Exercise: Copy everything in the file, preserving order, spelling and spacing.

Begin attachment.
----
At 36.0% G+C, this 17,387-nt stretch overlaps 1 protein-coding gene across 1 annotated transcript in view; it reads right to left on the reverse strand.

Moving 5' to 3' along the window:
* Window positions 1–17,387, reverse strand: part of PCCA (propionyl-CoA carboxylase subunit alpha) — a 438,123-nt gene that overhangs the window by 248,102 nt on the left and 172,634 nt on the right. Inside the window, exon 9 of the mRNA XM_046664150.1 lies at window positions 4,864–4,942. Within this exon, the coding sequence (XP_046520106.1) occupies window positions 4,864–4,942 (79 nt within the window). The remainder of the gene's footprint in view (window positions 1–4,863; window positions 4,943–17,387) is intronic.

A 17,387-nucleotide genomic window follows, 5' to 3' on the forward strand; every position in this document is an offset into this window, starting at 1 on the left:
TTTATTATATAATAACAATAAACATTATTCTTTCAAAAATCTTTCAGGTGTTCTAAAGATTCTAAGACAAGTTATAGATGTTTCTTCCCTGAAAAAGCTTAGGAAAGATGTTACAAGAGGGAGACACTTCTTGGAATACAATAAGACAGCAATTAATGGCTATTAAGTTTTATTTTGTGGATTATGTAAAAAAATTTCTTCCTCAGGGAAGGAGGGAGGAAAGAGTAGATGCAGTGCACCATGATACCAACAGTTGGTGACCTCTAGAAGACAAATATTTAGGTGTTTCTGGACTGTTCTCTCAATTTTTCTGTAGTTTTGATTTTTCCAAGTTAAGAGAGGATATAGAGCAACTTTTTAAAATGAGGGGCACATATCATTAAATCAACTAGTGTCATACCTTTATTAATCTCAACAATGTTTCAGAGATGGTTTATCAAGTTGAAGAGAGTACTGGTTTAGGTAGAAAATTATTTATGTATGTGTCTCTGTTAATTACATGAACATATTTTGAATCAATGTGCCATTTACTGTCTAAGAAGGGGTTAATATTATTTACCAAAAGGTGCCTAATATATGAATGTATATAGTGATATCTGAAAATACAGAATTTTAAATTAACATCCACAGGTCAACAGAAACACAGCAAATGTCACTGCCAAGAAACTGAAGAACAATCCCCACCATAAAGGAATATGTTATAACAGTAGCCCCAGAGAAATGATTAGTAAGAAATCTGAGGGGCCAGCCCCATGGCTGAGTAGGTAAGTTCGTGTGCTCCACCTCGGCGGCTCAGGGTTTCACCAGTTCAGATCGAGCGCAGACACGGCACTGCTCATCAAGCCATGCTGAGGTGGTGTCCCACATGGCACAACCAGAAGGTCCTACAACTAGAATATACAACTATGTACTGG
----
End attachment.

At 36.0% G+C, this 17,387-nt stretch overlaps 1 protein-coding gene across 1 annotated transcript in view; it reads right to left on the reverse strand.

Moving 5' to 3' along the window:
* Window positions 1–17,387, reverse strand: part of PCCA (propionyl-CoA carboxylase subunit alpha) — a 438,123-nt gene that overhangs the window by 248,102 nt on the left and 172,634 nt on the right. Inside the window, exon 9 of the mRNA XM_046664150.1 lies at window positions 4,864–4,942. Within this exon, the coding sequence (XP_046520106.1) occupies window positions 4,864–4,942 (79 nt within the window). The remainder of the gene's footprint in view (window positions 1–4,863; window positions 4,943–17,387) is intronic.

A 17,387-nucleotide genomic window follows, 5' to 3' on the forward strand; every position in this document is an offset into this window, starting at 1 on the left:
TTTATTATATAATAACAATAAACATTATTCTTTCAAAAATCTTTCAGGTGTTCTAAAGATTCTAAGACAAGTTATAGATGTTTCTTCCCTGAAAAAGCTTAGGAAAGATGTTACAAGAGGGAGACACTTCTTGGAATACAATAAGACAGCAATTAATGGCTATTAAGTTTTATTTTGTGGATTATGTAAAAAAATTTCTTCCTCAGGGAAGGAGGGAGGAAAGAGTAGATGCAGTGCACCATGATACCAACAGTTGGTGACCTCTAGAAGACAAATATTTAGGTGTTTCTGGACTGTTCTCTCAATTTTTCTGTAGTTTTGATTTTTCCAAGTTAAGAGAGGATATAGAGCAACTTTTTAAAATGAGGGGCACATATCATTAAATCAACTAGTGTCATACCTTTATTAATCTCAACAATGTTTCAGAGATGGTTTATCAAGTTGAAGAGAGTACTGGTTTAGGTAGAAAATTATTTATGTATGTGTCTCTGTTAATTACATGAACATATTTTGAATCAATGTGCCATTTACTGTCTAAGAAGGGGTTAATATTATTTACCAAAAGGTGCCTAATATATGAATGTATATAGTGATATCTGAAAATACAGAATTTTAAATTAACATCCACAGGTCAACAGAAACACAGCAAATGTCACTGCCAAGAAACTGAAGAACAATCCCCACCATAAAGGAATATGTTATAACAGTAGCCCCAGAGAAATGATTAGTAAGAAATCTGAGGGGCCAGCCCCATGGCTGAGTAGGTAAGTTCGTGTGCTCCACCTCGGCGGCTCAGGGTTTCACCAGTTCAGATCGAGCGCAGACACGGCACTGCTCATCAAGCCATGCTGAGGTGGTGTCCCACATGGCACAACCAGAAGGTCCTACAACTAGAATATACAACTATGTACTGG